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Steel Shots: Exploring Staggered Trusses
Posted by Tasha Weiss on July 29, 2011 at 9:30 AM.

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You may have heard of a staggered truss system - it was developed in the 1960s at MIT and has been used in many multi-story residential projects nationwide - but can you define it? Shown in the above photo, the system consists of story-high trusses that span the entire width of the building. The trusses alternate from floor to floor with the long axis of one truss mid-span between the trusses on the floors immediately above and below. This system has proved to be an efficient structural solution that resists both gravity and lateral loads in the direction of the trusses. Photo: John Cross.

 

Nearly 50 architects, engineers, contractors, and other construction professionals discovered the steel staggered truss system up close during a recent seminar and site tour of The Ohio State University South High-Rise Residence Halls project in Columbus. You can view the presentation files and more photos from the event on AISC’s website at www.aisc.org/osu.

 

diagramThe system works in harmony with hollow-core precast concrete floor planks, allowing for the desired low floor-to-floor heights. The precast plank spans from the top chord of one truss to the bottom chord of the next, achieving large column free areas on each floor and provides a smooth floor and ceiling.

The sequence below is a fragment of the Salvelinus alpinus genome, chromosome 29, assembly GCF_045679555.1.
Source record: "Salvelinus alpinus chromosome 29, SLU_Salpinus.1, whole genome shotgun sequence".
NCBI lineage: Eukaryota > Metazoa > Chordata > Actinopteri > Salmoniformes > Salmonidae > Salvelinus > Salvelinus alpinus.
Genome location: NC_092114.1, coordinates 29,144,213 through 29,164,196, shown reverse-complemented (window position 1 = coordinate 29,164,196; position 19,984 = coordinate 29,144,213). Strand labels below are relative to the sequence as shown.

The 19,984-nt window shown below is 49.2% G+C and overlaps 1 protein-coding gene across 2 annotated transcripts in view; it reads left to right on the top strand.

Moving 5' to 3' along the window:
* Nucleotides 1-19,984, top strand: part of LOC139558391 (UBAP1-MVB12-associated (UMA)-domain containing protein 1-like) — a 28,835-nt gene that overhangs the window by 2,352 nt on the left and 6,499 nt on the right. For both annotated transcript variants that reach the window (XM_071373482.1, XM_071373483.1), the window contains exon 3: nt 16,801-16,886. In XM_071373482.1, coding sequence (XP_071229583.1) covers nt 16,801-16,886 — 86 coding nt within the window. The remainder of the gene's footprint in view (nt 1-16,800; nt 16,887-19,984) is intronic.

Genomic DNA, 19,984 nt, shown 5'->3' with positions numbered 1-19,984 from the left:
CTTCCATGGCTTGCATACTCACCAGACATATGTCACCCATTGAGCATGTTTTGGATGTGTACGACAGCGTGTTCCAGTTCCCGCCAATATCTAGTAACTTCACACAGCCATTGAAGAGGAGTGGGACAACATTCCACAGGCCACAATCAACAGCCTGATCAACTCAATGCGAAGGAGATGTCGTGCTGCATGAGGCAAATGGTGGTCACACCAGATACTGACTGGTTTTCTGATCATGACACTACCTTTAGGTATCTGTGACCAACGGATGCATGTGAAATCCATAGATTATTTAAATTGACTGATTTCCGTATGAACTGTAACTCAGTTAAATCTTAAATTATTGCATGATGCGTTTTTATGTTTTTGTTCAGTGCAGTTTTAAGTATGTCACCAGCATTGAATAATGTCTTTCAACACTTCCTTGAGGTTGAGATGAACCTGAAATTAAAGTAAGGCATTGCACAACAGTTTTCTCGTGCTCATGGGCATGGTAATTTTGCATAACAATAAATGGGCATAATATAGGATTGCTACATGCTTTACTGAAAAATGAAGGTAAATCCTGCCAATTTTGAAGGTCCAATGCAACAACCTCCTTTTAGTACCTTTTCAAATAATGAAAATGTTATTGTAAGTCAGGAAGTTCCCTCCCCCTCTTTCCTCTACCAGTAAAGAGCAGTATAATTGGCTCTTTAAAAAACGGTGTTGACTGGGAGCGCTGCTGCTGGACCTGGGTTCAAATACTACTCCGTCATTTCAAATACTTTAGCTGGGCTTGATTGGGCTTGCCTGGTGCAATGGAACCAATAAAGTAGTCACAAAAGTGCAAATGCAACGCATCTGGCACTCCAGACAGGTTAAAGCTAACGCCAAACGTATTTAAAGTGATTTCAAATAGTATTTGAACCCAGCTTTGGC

You’ll notice in the above photo that the only columns are found on the exterior of the structure and the entire ground level can be completely column-free, allowing for tremendous flexibility in room layout and architectural design elements. And fewer columns mean fewer foundations, resulting in reduced foundation costs and schedule.

 

Additionally, the construction schedule can often be compressed by using staggered truss. Because the steel trusses and precast planks are both off-site fabricated, there are fewer pieces to erect on-site, and the system goes up relatively fast. The dry system also allows for winter construction.

 

For additional information, see AISC’s Steel Design Guide No. 14, Staggered Truss Framing Systems. It is available as a free download for AISC members and for purchase by non-members at www.aisc.org/dg.


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